The President recently signed into law the “Hiring Incentives to Restore Employment Act of 2010.” The idea behind this legislation is to reduce unemployment by encouraging businesses to create jobs by easing their payroll tax burden. Simply put, if a small business or tax-exempt organization hires a qualified employee during the period beginning February 3, 2010 thru December 31, 2010, they will be exempt from paying the 6.2% social security tax on that employees wages if that individual had been unemployed for at least 60 days prior to being hired. The employer may also qualify for an up-to-$1,000 credit if they keep the employee for 52 consecutive weeks.
- The employee’s 6.2% share of social security tax and the employer and employee’s share of Medicare tax still apply to all wages.
- The exemption does not apply to household workers, family members, or unrelated dependents of the employer.
- Employees are considered qualified if they have been employed for less than 40 hours 60 days prior to being hired in the new position. Additionally, the new hire must sign an affidavit, under penalties of perjury, stating that he or she has not been employed for more than 40 hours during the 60 days prior to the qualified position.
- Qualified employees cannot replace existing workers arbitrarily. If a current employee is let go for cause or terminates his or her own employment voluntarily, the new hire qualifies for the tax exemption. If an employee was terminated due to other facts and circumstances, such as the lag in the economy; once business picks up, the exemption can be claimed both for rehiring old workers and hiring new workers.
- Employees hired after the date of the introduction of the legislation (Feb. 3, 2010) are considered qualified, however, only wages paid after March 18 are considered for the payroll tax exemption.
- The effect of the new initiative is immediate beginning with the second quarter of 2010. The tax is not required to be collected so it immediately has a positive impact on a businesses cash flow. Wages paid during the period beginning March 19 and ending March 31 (1st quarter) are to be claimed on the employer’s Form 941 for the second quarter of 2010.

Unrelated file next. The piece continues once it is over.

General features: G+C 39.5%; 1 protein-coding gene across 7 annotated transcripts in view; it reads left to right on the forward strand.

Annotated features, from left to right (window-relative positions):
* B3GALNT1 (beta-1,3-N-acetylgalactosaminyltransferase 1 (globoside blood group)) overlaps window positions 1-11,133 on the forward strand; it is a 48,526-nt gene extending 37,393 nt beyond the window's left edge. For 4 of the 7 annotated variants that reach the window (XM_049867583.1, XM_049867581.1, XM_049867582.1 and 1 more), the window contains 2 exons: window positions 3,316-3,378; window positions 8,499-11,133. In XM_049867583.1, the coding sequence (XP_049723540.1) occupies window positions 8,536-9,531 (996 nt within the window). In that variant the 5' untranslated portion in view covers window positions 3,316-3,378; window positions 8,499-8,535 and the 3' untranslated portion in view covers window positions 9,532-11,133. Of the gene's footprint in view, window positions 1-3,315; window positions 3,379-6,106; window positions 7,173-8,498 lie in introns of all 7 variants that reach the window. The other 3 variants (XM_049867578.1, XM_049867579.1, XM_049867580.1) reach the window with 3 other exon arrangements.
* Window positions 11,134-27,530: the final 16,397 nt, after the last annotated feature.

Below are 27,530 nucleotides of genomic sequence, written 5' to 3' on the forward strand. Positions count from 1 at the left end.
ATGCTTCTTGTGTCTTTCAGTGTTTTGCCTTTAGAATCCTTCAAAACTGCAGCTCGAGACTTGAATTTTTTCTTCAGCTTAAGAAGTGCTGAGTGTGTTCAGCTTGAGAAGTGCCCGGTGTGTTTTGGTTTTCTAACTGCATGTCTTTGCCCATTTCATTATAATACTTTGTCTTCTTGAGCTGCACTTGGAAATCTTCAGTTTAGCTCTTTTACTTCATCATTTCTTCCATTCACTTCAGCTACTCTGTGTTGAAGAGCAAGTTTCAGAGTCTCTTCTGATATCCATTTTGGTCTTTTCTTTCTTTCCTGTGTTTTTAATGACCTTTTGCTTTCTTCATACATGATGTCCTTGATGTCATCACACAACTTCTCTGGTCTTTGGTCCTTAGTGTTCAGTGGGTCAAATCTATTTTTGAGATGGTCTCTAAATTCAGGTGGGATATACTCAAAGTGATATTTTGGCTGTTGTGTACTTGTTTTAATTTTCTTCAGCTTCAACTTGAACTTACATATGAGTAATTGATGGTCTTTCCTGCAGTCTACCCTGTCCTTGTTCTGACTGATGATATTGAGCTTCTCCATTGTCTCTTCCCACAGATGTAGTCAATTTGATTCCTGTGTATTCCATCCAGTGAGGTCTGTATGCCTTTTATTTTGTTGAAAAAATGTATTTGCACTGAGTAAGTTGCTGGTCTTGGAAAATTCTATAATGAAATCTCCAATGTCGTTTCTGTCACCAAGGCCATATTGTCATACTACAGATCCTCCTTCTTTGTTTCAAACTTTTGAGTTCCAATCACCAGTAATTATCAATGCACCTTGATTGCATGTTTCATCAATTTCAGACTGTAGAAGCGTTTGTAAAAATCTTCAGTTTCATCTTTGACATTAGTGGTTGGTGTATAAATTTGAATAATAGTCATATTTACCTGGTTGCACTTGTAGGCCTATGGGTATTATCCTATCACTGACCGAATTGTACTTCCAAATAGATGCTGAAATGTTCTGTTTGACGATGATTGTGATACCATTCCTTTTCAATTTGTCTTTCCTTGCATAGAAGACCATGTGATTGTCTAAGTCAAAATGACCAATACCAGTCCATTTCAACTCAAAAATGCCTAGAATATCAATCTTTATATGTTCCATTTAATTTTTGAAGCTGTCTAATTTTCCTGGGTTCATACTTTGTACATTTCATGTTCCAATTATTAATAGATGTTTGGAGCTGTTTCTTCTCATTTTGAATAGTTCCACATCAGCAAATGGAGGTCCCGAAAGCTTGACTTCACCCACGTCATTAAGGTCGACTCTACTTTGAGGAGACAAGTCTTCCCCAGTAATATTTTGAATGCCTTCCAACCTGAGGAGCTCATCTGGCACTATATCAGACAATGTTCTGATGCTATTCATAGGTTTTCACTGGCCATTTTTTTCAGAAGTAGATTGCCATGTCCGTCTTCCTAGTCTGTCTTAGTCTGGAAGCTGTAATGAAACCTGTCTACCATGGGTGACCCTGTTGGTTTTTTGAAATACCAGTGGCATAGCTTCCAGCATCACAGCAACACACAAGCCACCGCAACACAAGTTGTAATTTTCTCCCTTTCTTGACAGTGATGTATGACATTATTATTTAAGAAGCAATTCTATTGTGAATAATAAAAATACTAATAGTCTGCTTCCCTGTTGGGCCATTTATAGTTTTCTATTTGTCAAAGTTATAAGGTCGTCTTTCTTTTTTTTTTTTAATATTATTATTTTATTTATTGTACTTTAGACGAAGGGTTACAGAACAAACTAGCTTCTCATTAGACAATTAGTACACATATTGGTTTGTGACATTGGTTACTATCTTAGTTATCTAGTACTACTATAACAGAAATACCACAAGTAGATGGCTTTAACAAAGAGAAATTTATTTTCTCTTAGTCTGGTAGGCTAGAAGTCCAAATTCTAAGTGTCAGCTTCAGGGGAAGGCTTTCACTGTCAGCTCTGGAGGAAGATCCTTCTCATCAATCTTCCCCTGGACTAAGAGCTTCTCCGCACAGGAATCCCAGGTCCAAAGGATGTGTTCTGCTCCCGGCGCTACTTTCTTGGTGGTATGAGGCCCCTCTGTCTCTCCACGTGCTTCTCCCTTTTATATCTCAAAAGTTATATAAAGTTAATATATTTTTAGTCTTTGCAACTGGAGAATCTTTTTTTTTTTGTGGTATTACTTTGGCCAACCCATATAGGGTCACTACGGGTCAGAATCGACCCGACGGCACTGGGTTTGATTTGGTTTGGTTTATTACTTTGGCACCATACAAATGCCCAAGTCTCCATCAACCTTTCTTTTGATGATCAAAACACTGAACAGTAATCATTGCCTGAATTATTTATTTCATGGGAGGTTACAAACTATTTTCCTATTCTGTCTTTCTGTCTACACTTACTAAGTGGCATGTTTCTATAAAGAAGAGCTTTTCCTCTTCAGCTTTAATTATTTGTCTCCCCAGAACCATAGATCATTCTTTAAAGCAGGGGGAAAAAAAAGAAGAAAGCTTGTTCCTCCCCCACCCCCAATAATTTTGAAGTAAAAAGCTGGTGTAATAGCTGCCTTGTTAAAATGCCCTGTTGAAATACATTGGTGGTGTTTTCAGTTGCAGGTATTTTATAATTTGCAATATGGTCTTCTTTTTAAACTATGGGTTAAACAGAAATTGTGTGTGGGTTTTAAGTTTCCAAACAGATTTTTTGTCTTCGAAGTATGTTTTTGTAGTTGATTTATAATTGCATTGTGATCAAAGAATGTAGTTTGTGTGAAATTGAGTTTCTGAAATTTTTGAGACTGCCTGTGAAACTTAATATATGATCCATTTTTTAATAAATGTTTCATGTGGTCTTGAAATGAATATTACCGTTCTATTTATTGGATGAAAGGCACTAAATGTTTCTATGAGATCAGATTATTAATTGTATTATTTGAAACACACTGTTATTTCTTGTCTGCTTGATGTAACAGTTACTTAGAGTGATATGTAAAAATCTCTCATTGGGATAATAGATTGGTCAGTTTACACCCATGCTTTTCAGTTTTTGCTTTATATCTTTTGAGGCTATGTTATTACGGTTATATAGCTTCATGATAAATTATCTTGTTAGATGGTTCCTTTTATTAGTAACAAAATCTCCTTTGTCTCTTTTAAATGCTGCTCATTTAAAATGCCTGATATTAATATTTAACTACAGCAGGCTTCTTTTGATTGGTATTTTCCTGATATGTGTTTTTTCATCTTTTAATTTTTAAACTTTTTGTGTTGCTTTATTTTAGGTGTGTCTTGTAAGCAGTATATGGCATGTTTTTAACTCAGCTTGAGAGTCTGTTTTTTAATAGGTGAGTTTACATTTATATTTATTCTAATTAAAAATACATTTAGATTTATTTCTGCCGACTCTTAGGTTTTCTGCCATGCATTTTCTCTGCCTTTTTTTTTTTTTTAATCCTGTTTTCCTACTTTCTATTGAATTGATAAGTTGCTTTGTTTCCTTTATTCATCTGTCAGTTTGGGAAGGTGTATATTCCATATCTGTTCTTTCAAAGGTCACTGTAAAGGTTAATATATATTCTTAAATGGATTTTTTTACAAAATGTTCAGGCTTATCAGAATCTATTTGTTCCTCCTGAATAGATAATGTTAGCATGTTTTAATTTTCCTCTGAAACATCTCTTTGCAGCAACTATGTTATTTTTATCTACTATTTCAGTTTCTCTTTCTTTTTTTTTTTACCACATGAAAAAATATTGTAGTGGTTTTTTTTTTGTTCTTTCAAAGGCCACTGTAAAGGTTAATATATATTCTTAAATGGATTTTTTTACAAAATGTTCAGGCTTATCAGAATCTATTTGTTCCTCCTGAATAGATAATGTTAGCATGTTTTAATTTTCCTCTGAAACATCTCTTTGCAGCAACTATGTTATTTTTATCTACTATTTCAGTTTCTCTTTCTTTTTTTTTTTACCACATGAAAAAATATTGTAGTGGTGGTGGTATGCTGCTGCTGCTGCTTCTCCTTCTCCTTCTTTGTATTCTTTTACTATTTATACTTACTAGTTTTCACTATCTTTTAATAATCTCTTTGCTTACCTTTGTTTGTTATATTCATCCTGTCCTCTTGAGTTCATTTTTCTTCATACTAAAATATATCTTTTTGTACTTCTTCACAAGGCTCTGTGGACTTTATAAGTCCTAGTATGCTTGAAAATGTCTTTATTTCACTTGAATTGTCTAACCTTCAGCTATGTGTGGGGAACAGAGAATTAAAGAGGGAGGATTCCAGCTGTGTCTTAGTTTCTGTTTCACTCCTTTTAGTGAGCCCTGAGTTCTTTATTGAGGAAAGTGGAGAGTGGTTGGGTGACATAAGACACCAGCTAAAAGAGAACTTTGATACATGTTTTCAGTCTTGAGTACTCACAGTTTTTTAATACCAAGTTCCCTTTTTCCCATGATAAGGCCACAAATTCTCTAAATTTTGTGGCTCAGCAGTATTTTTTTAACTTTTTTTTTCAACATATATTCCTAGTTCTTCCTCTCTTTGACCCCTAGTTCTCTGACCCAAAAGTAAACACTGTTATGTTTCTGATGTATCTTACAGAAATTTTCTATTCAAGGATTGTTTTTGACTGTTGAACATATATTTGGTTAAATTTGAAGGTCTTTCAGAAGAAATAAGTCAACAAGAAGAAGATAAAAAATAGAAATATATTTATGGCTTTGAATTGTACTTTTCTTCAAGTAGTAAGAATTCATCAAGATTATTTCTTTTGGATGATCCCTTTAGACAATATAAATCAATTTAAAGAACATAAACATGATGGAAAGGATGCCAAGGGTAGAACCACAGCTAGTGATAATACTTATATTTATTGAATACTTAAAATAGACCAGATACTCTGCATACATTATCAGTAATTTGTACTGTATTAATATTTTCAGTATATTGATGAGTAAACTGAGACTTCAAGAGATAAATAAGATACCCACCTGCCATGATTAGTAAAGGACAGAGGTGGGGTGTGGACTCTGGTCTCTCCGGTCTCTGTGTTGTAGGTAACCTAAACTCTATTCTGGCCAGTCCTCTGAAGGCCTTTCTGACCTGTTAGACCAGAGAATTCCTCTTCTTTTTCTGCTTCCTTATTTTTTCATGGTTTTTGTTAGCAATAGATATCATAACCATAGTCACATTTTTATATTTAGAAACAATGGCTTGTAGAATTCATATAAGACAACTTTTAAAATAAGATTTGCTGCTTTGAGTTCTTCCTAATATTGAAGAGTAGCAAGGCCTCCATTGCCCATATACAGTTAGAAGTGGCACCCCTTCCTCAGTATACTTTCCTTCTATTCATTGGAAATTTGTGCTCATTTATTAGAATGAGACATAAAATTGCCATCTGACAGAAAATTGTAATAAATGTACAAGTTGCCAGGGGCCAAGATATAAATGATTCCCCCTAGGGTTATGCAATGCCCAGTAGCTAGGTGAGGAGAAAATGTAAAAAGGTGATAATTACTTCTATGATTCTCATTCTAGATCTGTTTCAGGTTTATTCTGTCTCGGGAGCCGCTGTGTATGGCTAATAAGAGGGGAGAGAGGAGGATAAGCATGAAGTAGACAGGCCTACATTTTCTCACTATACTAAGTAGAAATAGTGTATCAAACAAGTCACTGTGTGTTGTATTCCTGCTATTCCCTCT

- If employer utilizes the tax exemption for a qualified employee, those same wages cannot be taken into account for purposes of the Work Opportunity Tax Credit. An employer must elect out of the payroll tax exemption with respect to wages paid to that qualified employee to utilize the WOTC.
- A company could save a maximum per qualified employee of $6,621 if it hired an unemployed worker and paid that worker at least $106,800—the maximum amount of wages subject to Social Security taxes—by the end of the year.
- As an additional incentive, for any qualifying worker hired under this initiative that the employer keeps on payroll for 52 consecutive weeks, the employer is eligible for an additional non-refundable tax credit of up to $1,000 after the 52-week period is reached, to be taken on their 2011 tax return. In order to be eligible, the employee’s pay in the second 26-week period must be at least 80% of the pay in the first 26-week period.
- There is no minimum weekly number of hours that the new employee must work for the employer to be eligible for the credit or the payroll tax exemption, and there is no limit on the dollar amount of payroll taxes per employer that may be forgiven.
The incentive isn’t biased towards either low-wage or high-wage workers. Under the initiative, a small business saves 6.2% on both a $30,000 worker and a $100,000 worker.